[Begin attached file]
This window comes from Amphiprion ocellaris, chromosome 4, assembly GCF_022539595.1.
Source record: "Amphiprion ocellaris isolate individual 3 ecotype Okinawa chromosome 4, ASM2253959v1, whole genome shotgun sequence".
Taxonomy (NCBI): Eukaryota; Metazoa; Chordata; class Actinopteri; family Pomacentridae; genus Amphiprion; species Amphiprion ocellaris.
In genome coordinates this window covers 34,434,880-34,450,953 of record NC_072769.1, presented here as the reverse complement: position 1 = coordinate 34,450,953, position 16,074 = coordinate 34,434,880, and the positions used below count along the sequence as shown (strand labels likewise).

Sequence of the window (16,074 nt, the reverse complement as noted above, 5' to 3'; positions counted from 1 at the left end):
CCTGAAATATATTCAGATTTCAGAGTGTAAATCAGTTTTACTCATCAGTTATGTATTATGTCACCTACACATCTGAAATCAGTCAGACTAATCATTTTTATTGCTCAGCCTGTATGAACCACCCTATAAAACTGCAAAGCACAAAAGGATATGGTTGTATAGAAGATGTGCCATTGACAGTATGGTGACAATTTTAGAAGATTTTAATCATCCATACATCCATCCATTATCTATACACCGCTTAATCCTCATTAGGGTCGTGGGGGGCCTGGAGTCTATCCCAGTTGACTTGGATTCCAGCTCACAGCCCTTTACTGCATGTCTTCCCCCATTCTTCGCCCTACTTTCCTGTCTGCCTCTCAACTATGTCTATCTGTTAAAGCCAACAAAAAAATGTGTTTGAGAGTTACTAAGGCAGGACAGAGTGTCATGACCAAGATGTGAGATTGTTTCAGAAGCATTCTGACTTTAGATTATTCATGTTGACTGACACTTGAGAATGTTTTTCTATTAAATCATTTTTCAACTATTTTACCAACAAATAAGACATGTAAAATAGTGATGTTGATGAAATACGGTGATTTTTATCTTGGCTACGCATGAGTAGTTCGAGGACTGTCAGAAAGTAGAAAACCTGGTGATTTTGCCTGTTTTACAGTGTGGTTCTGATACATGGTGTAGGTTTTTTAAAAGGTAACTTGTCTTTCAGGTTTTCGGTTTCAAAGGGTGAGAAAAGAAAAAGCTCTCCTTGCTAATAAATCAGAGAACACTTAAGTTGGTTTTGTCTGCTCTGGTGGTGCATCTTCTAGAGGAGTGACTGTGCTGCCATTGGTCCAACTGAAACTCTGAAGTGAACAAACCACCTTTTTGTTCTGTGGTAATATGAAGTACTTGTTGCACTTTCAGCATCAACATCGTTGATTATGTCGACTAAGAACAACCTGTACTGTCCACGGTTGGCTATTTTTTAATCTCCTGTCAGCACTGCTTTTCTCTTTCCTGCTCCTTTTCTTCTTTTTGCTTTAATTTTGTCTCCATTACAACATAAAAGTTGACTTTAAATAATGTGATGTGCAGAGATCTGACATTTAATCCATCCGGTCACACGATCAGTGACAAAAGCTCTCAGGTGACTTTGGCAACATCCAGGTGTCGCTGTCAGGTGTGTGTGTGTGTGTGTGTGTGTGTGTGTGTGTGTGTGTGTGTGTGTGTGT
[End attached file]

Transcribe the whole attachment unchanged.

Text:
This window comes from Amphiprion ocellaris, chromosome 4, assembly GCF_022539595.1.
Source record: "Amphiprion ocellaris isolate individual 3 ecotype Okinawa chromosome 4, ASM2253959v1, whole genome shotgun sequence".
Taxonomy (NCBI): Eukaryota; Metazoa; Chordata; class Actinopteri; family Pomacentridae; genus Amphiprion; species Amphiprion ocellaris.
In genome coordinates this window covers 34,434,880-34,450,953 of record NC_072769.1, presented here as the reverse complement: position 1 = coordinate 34,450,953, position 16,074 = coordinate 34,434,880, and the positions used below count along the sequence as shown (strand labels likewise).

Sequence of the window (16,074 nt, the reverse complement as noted above, 5' to 3'; positions counted from 1 at the left end):
CCTGAAATATATTCAGATTTCAGAGTGTAAATCAGTTTTACTCATCAGTTATGTATTATGTCACCTACACATCTGAAATCAGTCAGACTAATCATTTTTATTGCTCAGCCTGTATGAACCACCCTATAAAACTGCAAAGCACAAAAGGATATGGTTGTATAGAAGATGTGCCATTGACAGTATGGTGACAATTTTAGAAGATTTTAATCATCCATACATCCATCCATTATCTATACACCGCTTAATCCTCATTAGGGTCGTGGGGGGCCTGGAGTCTATCCCAGTTGACTTGGATTCCAGCTCACAGCCCTTTACTGCATGTCTTCCCCCATTCTTCGCCCTACTTTCCTGTCTGCCTCTCAACTATGTCTATCTGTTAAAGCCAACAAAAAAATGTGTTTGAGAGTTACTAAGGCAGGACAGAGTGTCATGACCAAGATGTGAGATTGTTTCAGAAGCATTCTGACTTTAGATTATTCATGTTGACTGACACTTGAGAATGTTTTTCTATTAAATCATTTTTCAACTATTTTACCAACAAATAAGACATGTAAAATAGTGATGTTGATGAAATACGGTGATTTTTATCTTGGCTACGCATGAGTAGTTCGAGGACTGTCAGAAAGTAGAAAACCTGGTGATTTTGCCTGTTTTACAGTGTGGTTCTGATACATGGTGTAGGTTTTTTAAAAGGTAACTTGTCTTTCAGGTTTTCGGTTTCAAAGGGTGAGAAAAGAAAAAGCTCTCCTTGCTAATAAATCAGAGAACACTTAAGTTGGTTTTGTCTGCTCTGGTGGTGCATCTTCTAGAGGAGTGACTGTGCTGCCATTGGTCCAACTGAAACTCTGAAGTGAACAAACCACCTTTTTGTTCTGTGGTAATATGAAGTACTTGTTGCACTTTCAGCATCAACATCGTTGATTATGTCGACTAAGAACAACCTGTACTGTCCACGGTTGGCTATTTTTTAATCTCCTGTCAGCACTGCTTTTCTCTTTCCTGCTCCTTTTCTTCTTTTTGCTTTAATTTTGTCTCCATTACAACATAAAAGTTGACTTTAAATAATGTGATGTGCAGAGATCTGACATTTAATCCATCCGGTCACACGATCAGTGACAAAAGCTCTCAGGTGACTTTGGCAACATCCAGGTGTCGCTGTCAGGTGTGTGTGTGTGTGTGTGTGTGTGTGTGTGTGTGTGTGTGTGTGTGTGTGT